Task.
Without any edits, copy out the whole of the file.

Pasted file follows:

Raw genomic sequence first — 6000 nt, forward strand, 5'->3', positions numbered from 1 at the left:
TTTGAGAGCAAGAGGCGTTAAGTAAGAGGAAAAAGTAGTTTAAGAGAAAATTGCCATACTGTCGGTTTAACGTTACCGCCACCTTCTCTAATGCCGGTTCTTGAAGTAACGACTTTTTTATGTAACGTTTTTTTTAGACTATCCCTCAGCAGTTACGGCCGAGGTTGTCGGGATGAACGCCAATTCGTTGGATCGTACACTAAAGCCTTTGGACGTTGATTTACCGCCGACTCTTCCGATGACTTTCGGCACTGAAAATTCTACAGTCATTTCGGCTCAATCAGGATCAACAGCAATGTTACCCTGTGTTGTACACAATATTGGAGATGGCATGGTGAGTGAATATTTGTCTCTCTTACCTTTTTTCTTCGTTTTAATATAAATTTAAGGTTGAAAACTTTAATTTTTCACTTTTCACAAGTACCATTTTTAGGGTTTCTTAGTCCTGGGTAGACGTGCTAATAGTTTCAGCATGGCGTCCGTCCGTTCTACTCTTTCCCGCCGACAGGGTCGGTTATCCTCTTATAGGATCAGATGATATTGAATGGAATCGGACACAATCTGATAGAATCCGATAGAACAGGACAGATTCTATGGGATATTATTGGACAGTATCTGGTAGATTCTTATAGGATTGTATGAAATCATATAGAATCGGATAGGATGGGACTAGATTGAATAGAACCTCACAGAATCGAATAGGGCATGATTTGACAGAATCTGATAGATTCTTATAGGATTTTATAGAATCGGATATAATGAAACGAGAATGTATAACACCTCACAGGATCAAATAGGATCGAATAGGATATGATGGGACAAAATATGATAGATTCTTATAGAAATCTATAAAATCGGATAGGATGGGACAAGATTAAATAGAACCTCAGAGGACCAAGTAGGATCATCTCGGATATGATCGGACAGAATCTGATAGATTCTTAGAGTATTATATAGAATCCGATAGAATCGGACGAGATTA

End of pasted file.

Raw genomic sequence first — 6000 nt, forward strand, 5'->3', positions numbered from 1 at the left:
TTTGAGAGCAAGAGGCGTTAAGTAAGAGGAAAAAGTAGTTTAAGAGAAAATTGCCATACTGTCGGTTTAACGTTACCGCCACCTTCTCTAATGCCGGTTCTTGAAGTAACGACTTTTTTATGTAACGTTTTTTTTAGACTATCCCTCAGCAGTTACGGCCGAGGTTGTCGGGATGAACGCCAATTCGTTGGATCGTACACTAAAGCCTTTGGACGTTGATTTACCGCCGACTCTTCCGATGACTTTCGGCACTGAAAATTCTACAGTCATTTCGGCTCAATCAGGATCAACAGCAATGTTACCCTGTGTTGTACACAATATTGGAGATGGCATGGTGAGTGAATATTTGTCTCTCTTACCTTTTTTCTTCGTTTTAATATAAATTTAAGGTTGAAAACTTTAATTTTTCACTTTTCACAAGTACCATTTTTAGGGTTTCTTAGTCCTGGGTAGACGTGCTAATAGTTTCAGCATGGCGTCCGTCCGTTCTACTCTTTCCCGCCGACAGGGTCGGTTATCCTCTTATAGGATCAGATGATATTGAATGGAATCGGACACAATCTGATAGAATCCGATAGAACAGGACAGATTCTATGGGATATTATTGGACAGTATCTGGTAGATTCTTATAGGATTGTATGAAATCATATAGAATCGGATAGGATGGGACTAGATTGAATAGAACCTCACAGAATCGAATAGGGCATGATTTGACAGAATCTGATAGATTCTTATAGGATTTTATAGAATCGGATATAATGAAACGAGAATGTATAACACCTCACAGGATCAAATAGGATCGAATAGGATATGATGGGACAAAATATGATAGATTCTTATAGAAATCTATAAAATCGGATAGGATGGGACAAGATTAAATAGAACCTCAGAGGACCAAGTAGGATCATCTCGGATATGATCGGACAGAATCTGATAGATTCTTAGAGTATTATATAGAATCCGATAGAATCGGACGAGATTA